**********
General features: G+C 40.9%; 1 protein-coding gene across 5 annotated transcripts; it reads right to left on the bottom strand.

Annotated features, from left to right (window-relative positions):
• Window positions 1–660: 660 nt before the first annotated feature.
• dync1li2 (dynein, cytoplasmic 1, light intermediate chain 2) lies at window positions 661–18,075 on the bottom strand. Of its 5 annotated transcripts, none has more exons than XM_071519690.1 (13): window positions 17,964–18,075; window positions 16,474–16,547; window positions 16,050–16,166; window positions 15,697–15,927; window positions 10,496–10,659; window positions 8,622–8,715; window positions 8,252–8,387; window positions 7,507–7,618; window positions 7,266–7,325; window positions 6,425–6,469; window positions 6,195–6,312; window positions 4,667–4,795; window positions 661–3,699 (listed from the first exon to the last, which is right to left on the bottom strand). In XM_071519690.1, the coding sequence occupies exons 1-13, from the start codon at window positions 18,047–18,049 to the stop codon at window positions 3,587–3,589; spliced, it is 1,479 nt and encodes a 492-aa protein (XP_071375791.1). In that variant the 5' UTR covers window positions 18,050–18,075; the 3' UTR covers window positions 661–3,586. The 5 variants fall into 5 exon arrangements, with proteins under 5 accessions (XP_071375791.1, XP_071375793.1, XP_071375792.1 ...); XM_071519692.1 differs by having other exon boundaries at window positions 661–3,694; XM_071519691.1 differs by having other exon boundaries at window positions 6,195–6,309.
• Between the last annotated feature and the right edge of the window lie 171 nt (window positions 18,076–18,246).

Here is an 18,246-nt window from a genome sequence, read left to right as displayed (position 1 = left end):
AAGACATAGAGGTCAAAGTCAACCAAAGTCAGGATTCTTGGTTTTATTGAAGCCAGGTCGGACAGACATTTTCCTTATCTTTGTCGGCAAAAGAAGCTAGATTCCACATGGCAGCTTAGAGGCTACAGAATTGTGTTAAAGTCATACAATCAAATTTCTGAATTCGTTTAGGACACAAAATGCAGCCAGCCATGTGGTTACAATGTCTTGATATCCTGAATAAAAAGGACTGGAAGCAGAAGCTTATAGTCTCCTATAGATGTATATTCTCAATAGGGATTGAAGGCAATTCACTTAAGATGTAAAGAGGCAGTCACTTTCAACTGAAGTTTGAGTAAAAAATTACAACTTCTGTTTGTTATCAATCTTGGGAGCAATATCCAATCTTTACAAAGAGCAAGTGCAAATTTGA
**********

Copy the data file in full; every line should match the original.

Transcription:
General features: G+C 40.9%; 1 protein-coding gene across 5 annotated transcripts; it reads right to left on the bottom strand.

Annotated features, from left to right (window-relative positions):
• Window positions 1–660: 660 nt before the first annotated feature.
• dync1li2 (dynein, cytoplasmic 1, light intermediate chain 2) lies at window positions 661–18,075 on the bottom strand. Of its 5 annotated transcripts, none has more exons than XM_071519690.1 (13): window positions 17,964–18,075; window positions 16,474–16,547; window positions 16,050–16,166; window positions 15,697–15,927; window positions 10,496–10,659; window positions 8,622–8,715; window positions 8,252–8,387; window positions 7,507–7,618; window positions 7,266–7,325; window positions 6,425–6,469; window positions 6,195–6,312; window positions 4,667–4,795; window positions 661–3,699 (listed from the first exon to the last, which is right to left on the bottom strand). In XM_071519690.1, the coding sequence occupies exons 1-13, from the start codon at window positions 18,047–18,049 to the stop codon at window positions 3,587–3,589; spliced, it is 1,479 nt and encodes a 492-aa protein (XP_071375791.1). In that variant the 5' UTR covers window positions 18,050–18,075; the 3' UTR covers window positions 661–3,586. The 5 variants fall into 5 exon arrangements, with proteins under 5 accessions (XP_071375791.1, XP_071375793.1, XP_071375792.1 ...); XM_071519692.1 differs by having other exon boundaries at window positions 661–3,694; XM_071519691.1 differs by having other exon boundaries at window positions 6,195–6,309.
• Between the last annotated feature and the right edge of the window lie 171 nt (window positions 18,076–18,246).

Here is an 18,246-nt window from a genome sequence, read left to right as displayed (position 1 = left end):
AAGACATAGAGGTCAAAGTCAACCAAAGTCAGGATTCTTGGTTTTATTGAAGCCAGGTCGGACAGACATTTTCCTTATCTTTGTCGGCAAAAGAAGCTAGATTCCACATGGCAGCTTAGAGGCTACAGAATTGTGTTAAAGTCATACAATCAAATTTCTGAATTCGTTTAGGACACAAAATGCAGCCAGCCATGTGGTTACAATGTCTTGATATCCTGAATAAAAAGGACTGGAAGCAGAAGCTTATAGTCTCCTATAGATGTATATTCTCAATAGGGATTGAAGGCAATTCACTTAAGATGTAAAGAGGCAGTCACTTTCAACTGAAGTTTGAGTAAAAAATTACAACTTCTGTTTGTTATCAATCTTGGGAGCAATATCCAATCTTTACAAAGAGCAAGTGCAAATTTGA